Slideshow: Michelle Obama's effortless style The first lady's wardrobe — mixing trendsetting designs and off-the-rack cardigans — won her accolades from the fashion world.
She even held her own in a fashion face-off with French first lady Carla Bruni-Sarkozy, a former model, at the NATO summit in April.
Still, it must be said, there was the occasional howler.
Even her husband turned fashion critic at times, poking fun at what he calls her "Star Wars belt."
And it's a fair bet the first lady never meant to be photographed walking dog Bo on the South Lawn in those less-than-flattering Bermuda shorts.
The obsession with her wardrobe reflected the supersized scrutiny attached to everything about her.
No wonder she's a big fan of the presidential retreat at Camp David, far removed from any cameras.
Hours before the Obamas' first state dinner, the first lady stood before young women participating in the White House mentoring program and made a confession of sorts.
"It's sort of like a swan, where we're kind of calm and serene above water — but we're paddling like mad, going crazy underneath, trying to look smooth," she said.
Everything did seem perfectly in order that afternoon. The first lady's strapless, cream-colored evening gown was sure to be a knockout. A celebrity chef was trolling the garden for just the right herbs to garnish the evening's feast. A chandeliered tent on the South Lawn stood ready to receive 340 A-list guests.
Enter the party-crashing Salahis.
Somehow, without an invitation, the fame-seekers insinuated themselves into the scene and eventually overshadowed it.
The whole episode was emblematic of the outside forces that can upend things for a first lady who works from a carefully crafted script.
Looking back now, Obama dismisses the gate-crashers as a mere "footnote" to an otherwise wonderful evening.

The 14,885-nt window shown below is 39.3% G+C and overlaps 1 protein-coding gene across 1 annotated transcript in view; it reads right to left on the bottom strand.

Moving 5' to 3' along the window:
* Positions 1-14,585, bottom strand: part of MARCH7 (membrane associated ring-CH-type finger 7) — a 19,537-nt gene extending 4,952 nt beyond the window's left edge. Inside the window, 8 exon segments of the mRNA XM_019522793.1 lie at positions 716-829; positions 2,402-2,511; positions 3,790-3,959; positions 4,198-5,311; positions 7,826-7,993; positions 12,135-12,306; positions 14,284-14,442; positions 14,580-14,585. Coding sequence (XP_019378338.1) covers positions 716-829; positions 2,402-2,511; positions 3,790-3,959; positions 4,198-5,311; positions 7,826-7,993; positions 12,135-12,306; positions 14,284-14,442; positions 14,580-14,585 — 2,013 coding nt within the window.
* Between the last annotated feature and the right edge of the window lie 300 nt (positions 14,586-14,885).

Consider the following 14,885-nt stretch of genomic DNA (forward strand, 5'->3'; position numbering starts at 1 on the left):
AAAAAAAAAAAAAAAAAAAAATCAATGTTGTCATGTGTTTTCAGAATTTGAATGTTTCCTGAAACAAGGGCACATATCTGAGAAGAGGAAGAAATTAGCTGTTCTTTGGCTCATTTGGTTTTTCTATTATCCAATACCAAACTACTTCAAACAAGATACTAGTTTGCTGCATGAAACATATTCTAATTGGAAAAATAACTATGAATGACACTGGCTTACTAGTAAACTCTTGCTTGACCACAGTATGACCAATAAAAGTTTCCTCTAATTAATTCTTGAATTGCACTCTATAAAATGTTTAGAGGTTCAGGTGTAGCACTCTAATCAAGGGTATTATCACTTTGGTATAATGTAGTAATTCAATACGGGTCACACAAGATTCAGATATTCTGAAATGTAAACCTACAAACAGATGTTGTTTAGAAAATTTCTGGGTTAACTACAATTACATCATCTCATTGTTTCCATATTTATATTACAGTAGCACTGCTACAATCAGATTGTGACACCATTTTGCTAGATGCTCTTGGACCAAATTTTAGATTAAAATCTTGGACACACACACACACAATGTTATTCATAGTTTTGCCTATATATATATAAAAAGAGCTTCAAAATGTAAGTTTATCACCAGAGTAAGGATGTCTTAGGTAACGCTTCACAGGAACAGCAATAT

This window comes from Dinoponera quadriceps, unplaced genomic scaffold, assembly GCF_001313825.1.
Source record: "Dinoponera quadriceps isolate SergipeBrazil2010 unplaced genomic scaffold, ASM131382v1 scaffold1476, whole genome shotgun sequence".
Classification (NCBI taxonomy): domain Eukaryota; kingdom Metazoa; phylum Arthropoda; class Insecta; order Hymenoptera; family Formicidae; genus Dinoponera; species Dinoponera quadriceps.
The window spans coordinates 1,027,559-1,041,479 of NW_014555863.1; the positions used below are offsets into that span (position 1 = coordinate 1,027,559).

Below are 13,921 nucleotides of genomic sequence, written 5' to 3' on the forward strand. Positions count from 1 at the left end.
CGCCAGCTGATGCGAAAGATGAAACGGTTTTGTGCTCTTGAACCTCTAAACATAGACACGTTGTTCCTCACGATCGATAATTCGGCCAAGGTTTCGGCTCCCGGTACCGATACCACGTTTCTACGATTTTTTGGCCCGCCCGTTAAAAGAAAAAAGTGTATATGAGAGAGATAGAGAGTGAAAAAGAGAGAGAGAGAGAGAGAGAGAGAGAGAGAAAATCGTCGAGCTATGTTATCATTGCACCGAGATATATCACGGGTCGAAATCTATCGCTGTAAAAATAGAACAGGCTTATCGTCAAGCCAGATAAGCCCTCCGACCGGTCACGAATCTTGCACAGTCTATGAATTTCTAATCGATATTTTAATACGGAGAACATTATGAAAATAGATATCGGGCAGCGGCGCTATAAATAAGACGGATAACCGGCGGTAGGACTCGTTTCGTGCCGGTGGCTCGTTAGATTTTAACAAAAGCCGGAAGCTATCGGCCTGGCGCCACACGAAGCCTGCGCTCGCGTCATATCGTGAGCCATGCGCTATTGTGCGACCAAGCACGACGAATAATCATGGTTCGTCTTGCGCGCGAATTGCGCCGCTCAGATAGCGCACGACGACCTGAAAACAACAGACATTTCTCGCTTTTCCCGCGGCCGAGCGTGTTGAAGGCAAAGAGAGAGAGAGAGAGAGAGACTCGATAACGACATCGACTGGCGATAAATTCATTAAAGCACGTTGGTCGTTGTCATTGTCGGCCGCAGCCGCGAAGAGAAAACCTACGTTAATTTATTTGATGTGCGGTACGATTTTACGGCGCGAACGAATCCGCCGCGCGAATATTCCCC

At the time, though, White House press secretary Robert Gibbs described her as angry.
The good wife
It's where she started as first lady and where it all will end: Michelle Obama is a wife and mother.
She has spent the past year figuring out how to be a very public role model, policy advocate and mentor without losing hold of that.
She's tried to be the perfect example without suggesting she's perfect.
"The last thing we want to project," she said then, is the image of a perfect marriage.
Ask her what she's most proud of in the past year, and she doesn't hesitate: "That my kids are sane," she says.
And sanity can be a precious commodity when one's life gets this level of scrutiny.
Even the smallest choices go under the microscope.
When Sasha and Malia got their swine flu vaccinations last fall, the first family was trying to set an example for the country.
Instead, instantly there were howls that the girls had gotten preferential treatment, that they had somehow jumped the line — even though the first family made sure the girls got their vaccine only after it was broadly available to schoolchildren in the District of Columbia.
Last fall, a high school student in Denver asked what was the hardest thing about being first lady.
She gestured toward the ever-present bank of news cameras and said it was "making sure my girls don't get lost in all this."
"I want to make sure they come out of this as whole as possible," she said.
She was talking about Sasha and Malia. She could have been talking about herself.